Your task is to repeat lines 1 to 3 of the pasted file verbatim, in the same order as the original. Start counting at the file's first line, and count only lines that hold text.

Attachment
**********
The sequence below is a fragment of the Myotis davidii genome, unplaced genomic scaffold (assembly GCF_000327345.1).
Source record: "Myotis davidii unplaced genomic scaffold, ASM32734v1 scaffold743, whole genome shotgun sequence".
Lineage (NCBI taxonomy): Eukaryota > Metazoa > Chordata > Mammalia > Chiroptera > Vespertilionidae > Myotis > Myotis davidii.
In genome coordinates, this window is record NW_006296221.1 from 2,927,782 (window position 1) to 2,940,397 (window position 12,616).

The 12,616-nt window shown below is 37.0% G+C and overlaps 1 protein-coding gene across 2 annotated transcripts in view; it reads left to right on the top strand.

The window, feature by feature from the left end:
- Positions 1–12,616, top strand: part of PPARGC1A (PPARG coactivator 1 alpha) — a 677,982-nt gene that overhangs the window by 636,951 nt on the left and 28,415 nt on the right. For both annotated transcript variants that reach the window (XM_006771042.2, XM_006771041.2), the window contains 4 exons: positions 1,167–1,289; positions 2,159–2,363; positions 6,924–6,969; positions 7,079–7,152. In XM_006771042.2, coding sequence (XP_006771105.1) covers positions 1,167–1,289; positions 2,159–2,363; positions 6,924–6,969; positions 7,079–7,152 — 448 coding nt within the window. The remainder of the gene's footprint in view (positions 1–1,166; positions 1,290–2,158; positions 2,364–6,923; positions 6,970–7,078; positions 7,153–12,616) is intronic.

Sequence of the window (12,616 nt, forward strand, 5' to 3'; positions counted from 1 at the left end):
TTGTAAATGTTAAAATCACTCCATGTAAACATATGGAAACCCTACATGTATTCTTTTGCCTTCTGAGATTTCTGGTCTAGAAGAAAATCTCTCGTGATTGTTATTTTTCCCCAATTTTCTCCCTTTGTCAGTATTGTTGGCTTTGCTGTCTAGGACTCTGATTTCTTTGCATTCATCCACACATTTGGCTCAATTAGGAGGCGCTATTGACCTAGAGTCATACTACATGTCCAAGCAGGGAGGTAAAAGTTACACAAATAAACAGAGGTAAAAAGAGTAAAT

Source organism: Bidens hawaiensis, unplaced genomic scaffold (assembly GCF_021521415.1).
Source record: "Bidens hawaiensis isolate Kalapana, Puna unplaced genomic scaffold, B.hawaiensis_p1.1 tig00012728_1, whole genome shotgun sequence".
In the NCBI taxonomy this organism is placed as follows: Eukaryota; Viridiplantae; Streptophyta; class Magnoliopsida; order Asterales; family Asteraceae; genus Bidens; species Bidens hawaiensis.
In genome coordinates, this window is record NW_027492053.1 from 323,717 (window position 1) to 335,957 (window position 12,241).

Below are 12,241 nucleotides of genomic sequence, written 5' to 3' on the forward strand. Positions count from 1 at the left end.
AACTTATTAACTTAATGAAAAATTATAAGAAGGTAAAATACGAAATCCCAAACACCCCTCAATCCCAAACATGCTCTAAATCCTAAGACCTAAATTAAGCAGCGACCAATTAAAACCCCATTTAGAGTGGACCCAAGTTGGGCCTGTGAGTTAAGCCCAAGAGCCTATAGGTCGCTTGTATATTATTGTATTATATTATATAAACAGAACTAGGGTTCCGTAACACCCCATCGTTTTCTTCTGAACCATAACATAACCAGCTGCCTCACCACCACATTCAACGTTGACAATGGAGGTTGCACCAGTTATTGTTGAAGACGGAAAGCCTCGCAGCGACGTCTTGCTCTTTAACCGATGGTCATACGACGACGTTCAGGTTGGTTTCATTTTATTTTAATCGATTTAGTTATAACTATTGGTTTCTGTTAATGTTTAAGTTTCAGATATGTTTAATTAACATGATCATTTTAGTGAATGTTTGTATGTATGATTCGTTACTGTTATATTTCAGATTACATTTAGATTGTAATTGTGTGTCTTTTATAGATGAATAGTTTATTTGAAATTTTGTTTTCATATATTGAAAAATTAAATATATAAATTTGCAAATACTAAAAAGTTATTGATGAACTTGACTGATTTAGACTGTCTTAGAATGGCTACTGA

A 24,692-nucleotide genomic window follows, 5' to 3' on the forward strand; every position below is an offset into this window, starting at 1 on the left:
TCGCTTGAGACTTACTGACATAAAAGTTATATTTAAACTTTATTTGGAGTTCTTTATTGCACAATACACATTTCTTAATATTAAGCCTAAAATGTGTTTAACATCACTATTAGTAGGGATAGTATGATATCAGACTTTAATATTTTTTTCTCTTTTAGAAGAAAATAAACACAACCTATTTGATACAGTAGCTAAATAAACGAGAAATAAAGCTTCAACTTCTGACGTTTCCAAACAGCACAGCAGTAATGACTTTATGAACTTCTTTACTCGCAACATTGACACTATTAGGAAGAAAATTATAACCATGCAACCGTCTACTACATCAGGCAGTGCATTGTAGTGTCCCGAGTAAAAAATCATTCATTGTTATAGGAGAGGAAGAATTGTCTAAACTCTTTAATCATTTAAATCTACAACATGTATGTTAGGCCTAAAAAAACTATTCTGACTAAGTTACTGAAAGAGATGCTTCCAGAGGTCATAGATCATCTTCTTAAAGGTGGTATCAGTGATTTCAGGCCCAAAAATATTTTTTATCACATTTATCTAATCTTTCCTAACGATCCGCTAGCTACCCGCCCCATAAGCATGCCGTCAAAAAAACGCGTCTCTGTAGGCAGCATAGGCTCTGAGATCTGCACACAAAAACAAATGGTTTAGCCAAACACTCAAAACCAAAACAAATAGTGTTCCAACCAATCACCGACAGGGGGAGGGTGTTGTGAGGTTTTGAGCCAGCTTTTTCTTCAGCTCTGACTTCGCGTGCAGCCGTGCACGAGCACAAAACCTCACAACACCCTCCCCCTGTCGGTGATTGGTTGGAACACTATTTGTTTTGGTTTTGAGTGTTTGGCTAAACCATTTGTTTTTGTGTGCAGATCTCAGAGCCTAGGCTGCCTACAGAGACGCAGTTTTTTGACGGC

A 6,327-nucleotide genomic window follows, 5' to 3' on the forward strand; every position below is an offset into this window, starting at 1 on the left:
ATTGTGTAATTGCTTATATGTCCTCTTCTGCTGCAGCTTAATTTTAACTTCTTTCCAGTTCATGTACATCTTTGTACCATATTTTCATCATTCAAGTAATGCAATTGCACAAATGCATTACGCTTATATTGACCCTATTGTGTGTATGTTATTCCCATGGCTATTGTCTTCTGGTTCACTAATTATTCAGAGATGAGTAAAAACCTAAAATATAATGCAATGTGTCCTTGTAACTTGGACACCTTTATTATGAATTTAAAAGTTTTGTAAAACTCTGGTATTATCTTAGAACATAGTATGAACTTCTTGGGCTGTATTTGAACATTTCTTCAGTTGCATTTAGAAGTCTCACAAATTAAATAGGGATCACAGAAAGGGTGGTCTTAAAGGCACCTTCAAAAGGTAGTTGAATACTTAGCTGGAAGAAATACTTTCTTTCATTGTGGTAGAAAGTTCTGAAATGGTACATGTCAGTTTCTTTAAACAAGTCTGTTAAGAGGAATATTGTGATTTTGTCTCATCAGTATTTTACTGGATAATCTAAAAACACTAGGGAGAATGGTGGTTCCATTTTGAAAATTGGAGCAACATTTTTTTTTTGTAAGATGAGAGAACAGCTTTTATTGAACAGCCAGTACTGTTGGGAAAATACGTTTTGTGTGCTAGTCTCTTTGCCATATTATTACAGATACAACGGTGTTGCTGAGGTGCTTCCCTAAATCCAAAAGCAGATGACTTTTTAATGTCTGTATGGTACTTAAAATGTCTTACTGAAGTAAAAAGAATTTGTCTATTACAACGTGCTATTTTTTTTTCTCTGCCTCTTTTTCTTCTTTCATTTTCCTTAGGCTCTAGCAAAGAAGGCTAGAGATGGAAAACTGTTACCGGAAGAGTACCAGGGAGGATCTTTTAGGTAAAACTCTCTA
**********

The sequence below is a fragment of the Myotis davidii genome, unplaced genomic scaffold (assembly GCF_000327345.1).
Source record: "Myotis davidii unplaced genomic scaffold, ASM32734v1 scaffold743, whole genome shotgun sequence".
Lineage (NCBI taxonomy): Eukaryota > Metazoa > Chordata > Mammalia > Chiroptera > Vespertilionidae > Myotis > Myotis davidii.